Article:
Hiked via Blue Lakes trail. Camped overnight at the middle blue lakes and had an early 4am start to summit Sneffels via SW Ridge. It was cold, raining, and probably a stupid idea to go via this route with minimal climbing experience and coming from sea level. BUT IT WAS WORTH IT. Would not recommend going this route for recreational hikers as there is a decent amount of exposure and climbing needed. Going down the standard route proved to be just as difficult (fell many times!). Despite all that, it was the most amazing experience I have ever done in my life thus far!
Started from the outhouse parking at 5:41 am. Made it with a stock Subaru Outback but did bottom the rear bumper out twice in the ascent up the 4X4 road. The recent monsoonal rains have made the basin extremely wet. The road had many puddles in it after the parking area. We took the Wrights Lake trail to Blue Lake Pass. A couple was exchanging wedding vows on the pass. The Southwest Ridge route was covered in graupel from either yesterday or the day before. This made the climb a little tricky but we managed. Super fun route up. Summited just before 9:00 am. Views were wide and far. We decided to descend the South Slopes route due to the icy nature of the SW ridge. We descended fairly quickly and ended our hike at 11:14.
Climbed with my son and 4 friends. Took my time and was rewarded with an absolutely gorgeous view
Meant to hike Gilpin Peak but conditions warranted crampons which, I didn't have. So I ascended the SW Ridge on Sneffels instead & descended Lavander. Good day. Dry conditions. Snow was icy & bulletproof.
started from East Dallas Creek TH (Blue Lakes TH) and top via Lavender Couloir. 'dodged a bullet' - night after the hike it rained much of the time; the Sneffels ridge-line had a blanket of fresh snow seen as I departed for home.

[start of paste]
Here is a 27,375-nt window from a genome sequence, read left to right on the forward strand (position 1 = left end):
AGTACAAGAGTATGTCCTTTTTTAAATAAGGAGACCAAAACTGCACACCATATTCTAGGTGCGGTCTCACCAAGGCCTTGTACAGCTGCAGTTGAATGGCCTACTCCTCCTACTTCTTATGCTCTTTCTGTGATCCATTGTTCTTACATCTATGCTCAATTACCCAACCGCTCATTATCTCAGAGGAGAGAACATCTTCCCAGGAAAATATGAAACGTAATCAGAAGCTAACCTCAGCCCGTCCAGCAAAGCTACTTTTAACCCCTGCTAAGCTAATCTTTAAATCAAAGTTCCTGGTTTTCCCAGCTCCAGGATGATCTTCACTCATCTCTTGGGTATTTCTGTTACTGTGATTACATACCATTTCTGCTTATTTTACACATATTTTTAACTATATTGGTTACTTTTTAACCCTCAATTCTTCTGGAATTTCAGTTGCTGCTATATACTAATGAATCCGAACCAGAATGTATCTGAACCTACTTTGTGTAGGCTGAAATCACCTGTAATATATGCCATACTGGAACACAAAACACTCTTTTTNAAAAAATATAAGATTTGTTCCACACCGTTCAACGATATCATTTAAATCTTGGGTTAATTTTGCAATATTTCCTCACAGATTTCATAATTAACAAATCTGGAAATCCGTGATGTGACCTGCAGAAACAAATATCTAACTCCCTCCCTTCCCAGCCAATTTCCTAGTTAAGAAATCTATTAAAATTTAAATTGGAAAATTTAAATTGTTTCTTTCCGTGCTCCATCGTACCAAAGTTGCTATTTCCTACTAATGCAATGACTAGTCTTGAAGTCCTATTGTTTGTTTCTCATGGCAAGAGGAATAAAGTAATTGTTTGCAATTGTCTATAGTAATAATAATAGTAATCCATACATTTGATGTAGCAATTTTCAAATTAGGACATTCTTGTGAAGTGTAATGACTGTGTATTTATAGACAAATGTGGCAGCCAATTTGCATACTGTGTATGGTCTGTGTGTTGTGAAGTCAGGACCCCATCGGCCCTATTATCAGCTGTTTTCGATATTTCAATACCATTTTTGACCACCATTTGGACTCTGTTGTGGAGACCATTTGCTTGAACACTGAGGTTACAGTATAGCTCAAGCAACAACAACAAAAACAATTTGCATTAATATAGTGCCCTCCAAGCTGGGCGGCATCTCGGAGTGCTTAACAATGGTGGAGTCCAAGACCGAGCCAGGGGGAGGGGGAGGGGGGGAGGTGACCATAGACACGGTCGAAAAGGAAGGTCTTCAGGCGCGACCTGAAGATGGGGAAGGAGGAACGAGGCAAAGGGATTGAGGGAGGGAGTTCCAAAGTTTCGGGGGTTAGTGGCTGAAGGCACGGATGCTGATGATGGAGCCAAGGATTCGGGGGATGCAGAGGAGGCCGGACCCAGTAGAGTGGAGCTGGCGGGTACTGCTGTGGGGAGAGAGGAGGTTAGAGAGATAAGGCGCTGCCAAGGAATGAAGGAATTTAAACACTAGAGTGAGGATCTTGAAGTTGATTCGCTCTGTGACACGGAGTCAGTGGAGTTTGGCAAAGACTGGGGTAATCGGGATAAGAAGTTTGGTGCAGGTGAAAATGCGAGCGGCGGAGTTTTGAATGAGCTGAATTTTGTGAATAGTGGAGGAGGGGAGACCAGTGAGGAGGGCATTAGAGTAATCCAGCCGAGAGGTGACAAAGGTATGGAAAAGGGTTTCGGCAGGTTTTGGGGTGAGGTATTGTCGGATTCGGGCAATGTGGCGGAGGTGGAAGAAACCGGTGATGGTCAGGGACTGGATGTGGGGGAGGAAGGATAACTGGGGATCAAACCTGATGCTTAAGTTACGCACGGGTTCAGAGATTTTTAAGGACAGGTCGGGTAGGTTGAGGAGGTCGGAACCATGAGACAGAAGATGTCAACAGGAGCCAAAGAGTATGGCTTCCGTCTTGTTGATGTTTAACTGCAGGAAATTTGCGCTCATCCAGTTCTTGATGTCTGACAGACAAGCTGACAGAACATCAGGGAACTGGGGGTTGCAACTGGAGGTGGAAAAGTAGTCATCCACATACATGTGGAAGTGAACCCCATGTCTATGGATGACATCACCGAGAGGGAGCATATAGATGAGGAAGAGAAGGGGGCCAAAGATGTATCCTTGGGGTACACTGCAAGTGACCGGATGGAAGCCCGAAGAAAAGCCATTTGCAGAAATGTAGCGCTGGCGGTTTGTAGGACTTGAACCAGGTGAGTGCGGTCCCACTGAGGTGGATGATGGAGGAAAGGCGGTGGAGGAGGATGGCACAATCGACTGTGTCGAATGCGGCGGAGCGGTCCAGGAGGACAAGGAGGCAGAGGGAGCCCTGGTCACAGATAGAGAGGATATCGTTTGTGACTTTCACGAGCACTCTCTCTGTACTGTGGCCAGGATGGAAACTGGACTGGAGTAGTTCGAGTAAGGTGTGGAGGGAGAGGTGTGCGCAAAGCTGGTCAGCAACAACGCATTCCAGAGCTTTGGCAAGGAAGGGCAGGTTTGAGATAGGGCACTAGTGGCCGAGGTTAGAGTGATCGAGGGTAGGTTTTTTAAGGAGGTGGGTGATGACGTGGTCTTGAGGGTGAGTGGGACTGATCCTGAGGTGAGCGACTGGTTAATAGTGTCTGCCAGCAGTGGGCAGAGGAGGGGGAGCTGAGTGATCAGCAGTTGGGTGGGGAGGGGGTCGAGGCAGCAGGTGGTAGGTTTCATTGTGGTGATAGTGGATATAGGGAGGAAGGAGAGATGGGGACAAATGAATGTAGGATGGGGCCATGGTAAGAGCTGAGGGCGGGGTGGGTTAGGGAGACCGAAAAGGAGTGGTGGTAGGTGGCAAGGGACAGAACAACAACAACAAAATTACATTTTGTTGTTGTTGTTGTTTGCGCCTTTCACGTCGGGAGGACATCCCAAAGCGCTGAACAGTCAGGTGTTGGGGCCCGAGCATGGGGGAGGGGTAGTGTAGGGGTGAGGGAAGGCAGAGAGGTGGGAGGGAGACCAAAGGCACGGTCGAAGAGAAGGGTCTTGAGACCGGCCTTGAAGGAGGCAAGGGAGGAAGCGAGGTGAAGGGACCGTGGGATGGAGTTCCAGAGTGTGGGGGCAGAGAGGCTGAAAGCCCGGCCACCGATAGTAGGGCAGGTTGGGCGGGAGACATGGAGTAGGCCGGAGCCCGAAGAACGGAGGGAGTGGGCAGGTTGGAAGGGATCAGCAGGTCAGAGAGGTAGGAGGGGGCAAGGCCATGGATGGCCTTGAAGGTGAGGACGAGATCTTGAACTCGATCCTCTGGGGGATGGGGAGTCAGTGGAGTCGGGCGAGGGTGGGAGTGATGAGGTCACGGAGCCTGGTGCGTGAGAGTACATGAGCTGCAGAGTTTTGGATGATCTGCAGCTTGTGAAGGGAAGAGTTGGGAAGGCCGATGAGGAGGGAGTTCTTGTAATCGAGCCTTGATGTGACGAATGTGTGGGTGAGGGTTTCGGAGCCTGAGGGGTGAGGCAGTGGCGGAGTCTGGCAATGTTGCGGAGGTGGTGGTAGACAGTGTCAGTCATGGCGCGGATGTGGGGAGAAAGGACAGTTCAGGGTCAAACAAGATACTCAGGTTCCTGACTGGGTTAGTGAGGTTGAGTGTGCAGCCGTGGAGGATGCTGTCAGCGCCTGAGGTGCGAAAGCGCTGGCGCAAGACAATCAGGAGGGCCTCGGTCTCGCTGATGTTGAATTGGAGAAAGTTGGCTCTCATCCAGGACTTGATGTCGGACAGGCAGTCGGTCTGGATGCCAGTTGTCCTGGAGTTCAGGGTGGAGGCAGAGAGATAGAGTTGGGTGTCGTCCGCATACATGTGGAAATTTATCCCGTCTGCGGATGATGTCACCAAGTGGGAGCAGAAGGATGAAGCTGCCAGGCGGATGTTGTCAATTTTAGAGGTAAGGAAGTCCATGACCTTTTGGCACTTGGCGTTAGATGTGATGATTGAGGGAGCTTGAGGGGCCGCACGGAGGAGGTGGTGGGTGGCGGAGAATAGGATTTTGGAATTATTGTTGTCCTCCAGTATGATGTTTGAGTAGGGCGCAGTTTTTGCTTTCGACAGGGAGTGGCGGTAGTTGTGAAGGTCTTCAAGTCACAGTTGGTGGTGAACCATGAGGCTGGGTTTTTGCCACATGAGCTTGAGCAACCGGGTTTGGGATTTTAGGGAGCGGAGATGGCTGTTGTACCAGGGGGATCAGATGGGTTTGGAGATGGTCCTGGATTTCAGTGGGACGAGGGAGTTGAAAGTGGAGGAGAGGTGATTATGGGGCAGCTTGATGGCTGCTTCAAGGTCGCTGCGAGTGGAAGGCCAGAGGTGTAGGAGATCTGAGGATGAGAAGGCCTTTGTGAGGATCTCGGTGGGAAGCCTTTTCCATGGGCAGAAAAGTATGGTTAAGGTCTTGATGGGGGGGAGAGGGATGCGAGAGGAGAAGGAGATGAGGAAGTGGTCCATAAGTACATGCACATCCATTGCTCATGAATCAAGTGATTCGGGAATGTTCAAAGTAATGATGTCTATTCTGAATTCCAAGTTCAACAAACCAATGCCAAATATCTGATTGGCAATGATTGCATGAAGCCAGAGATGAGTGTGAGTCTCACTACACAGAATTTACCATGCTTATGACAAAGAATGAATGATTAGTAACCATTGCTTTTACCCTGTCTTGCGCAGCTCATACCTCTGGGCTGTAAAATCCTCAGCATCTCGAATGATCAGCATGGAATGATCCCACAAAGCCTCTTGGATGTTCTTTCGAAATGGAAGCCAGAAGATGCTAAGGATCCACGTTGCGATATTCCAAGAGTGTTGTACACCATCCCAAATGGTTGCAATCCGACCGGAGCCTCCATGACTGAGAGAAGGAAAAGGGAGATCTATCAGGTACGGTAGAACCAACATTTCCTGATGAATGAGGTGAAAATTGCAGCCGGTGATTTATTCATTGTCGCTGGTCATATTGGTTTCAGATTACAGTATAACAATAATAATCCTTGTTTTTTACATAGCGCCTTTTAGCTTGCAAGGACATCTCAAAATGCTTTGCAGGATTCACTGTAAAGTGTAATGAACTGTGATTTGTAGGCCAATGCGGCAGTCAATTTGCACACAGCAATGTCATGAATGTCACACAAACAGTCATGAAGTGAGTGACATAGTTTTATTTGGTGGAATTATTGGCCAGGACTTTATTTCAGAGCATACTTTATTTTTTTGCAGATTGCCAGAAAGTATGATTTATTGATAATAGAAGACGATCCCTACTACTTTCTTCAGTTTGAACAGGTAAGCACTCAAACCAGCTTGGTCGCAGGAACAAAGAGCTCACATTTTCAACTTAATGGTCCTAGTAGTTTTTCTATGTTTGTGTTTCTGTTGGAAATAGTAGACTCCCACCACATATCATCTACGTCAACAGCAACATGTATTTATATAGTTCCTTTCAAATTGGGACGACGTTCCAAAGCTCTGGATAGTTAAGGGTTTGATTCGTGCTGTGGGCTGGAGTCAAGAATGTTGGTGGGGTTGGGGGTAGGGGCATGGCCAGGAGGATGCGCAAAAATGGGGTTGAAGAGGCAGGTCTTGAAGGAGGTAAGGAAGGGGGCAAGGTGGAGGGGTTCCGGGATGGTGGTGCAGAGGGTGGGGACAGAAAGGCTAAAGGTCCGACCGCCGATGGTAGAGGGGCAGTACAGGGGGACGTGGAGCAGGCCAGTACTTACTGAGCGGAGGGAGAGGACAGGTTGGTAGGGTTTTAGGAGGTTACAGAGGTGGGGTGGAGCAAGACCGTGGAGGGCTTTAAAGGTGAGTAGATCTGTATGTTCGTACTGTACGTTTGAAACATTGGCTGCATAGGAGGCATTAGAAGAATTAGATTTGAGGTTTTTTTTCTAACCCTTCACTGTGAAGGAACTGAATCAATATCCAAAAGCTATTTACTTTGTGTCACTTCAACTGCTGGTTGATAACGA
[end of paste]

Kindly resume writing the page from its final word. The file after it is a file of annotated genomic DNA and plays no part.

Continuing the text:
Day hike from Blue Lakes TH. Started a little before 5, summited at 8:30. Ridge was very fun - a few route finding challenges and parts where I to backtrack a bit. Might have helped if I had done any research at all - oh well. I didn't feel like anything was particularly difficult, the only sections that required real climbing had quite stable rock. But I could see how this would be a real challenge for someone not used to Class 3 scrambling. I went back across the ridge to avoid the horrid looking slopes of the standard route.
Long day out due to snow conditions, could only make the lot at 11,400 due to snow on the road. Minor postholing up to Lavendar Couloir; the postholing was even more severe up higher. The v-notch was snow/iced over, exposed as well... cleared a class 4 route starting at the top of the couloir; it is technically more difficult but considerably less exposed.
My Grandma once gifted me a book about the 14ers. It was the story of a man setting out to climb them all. This book set in me a lifelong dream to see the wonder and beauty of the Great Rocky Mountains. To the mountain climber in me: it gave me a thirst to achieve the same goal. This was my first experience with the legendary 14ers and it was unforgettable. Hope to be back someday.